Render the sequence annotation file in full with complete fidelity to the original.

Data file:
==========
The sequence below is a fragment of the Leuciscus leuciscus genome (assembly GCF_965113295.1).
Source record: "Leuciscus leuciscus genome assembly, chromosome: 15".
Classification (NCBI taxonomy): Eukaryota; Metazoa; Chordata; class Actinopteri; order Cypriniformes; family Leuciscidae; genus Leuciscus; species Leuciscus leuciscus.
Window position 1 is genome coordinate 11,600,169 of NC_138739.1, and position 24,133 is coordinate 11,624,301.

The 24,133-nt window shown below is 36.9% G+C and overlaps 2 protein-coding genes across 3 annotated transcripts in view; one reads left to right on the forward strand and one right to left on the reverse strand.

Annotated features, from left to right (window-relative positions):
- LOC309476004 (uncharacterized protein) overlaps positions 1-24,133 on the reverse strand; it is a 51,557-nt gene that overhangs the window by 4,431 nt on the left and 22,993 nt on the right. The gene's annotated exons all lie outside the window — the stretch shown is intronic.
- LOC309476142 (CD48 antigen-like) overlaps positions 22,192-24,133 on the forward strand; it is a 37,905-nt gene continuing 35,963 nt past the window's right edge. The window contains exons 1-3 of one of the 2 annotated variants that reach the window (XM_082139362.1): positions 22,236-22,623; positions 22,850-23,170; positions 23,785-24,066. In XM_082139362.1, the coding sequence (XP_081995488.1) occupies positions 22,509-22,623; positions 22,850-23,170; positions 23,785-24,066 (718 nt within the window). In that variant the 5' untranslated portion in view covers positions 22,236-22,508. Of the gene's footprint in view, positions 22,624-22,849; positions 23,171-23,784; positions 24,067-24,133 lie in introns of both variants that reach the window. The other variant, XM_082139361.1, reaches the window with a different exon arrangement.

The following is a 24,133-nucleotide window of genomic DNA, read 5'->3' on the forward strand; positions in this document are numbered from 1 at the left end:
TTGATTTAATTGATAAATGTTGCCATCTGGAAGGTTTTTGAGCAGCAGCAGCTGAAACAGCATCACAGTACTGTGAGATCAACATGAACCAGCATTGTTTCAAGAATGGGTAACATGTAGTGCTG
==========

The sequence below is a fragment of the Leuciscus leuciscus genome (assembly GCF_965113295.1).
Source record: "Leuciscus leuciscus genome assembly, chromosome: 15".
Classification (NCBI taxonomy): Eukaryota; Metazoa; Chordata; class Actinopteri; order Cypriniformes; family Leuciscidae; genus Leuciscus; species Leuciscus leuciscus.
Window position 1 is genome coordinate 11,600,169 of NC_138739.1, and position 24,133 is coordinate 11,624,301.

The 24,133-nt window shown below is 36.9% G+C and overlaps 2 protein-coding genes across 3 annotated transcripts in view; one reads left to right on the forward strand and one right to left on the reverse strand.

Annotated features, from left to right (window-relative positions):
- LOC309476004 (uncharacterized protein) overlaps positions 1-24,133 on the reverse strand; it is a 51,557-nt gene that overhangs the window by 4,431 nt on the left and 22,993 nt on the right. The gene's annotated exons all lie outside the window — the stretch shown is intronic.
- LOC309476142 (CD48 antigen-like) overlaps positions 22,192-24,133 on the forward strand; it is a 37,905-nt gene continuing 35,963 nt past the window's right edge. The window contains exons 1-3 of one of the 2 annotated variants that reach the window (XM_082139362.1): positions 22,236-22,623; positions 22,850-23,170; positions 23,785-24,066. In XM_082139362.1, the coding sequence (XP_081995488.1) occupies positions 22,509-22,623; positions 22,850-23,170; positions 23,785-24,066 (718 nt within the window). In that variant the 5' untranslated portion in view covers positions 22,236-22,508. Of the gene's footprint in view, positions 22,624-22,849; positions 23,171-23,784; positions 24,067-24,133 lie in introns of both variants that reach the window. The other variant, XM_082139361.1, reaches the window with a different exon arrangement.

The following is a 24,133-nucleotide window of genomic DNA, read 5'->3' on the forward strand; positions in this document are numbered from 1 at the left end:
TTGATTTAATTGATAAATGTTGCCATCTGGAAGGTTTTTGAGCAGCAGCAGCTGAAACAGCATCACAGTACTGTGAGATCAACATGAACCAGCATTGTTTCAAGAATGGGTAACATGTAGTGCTG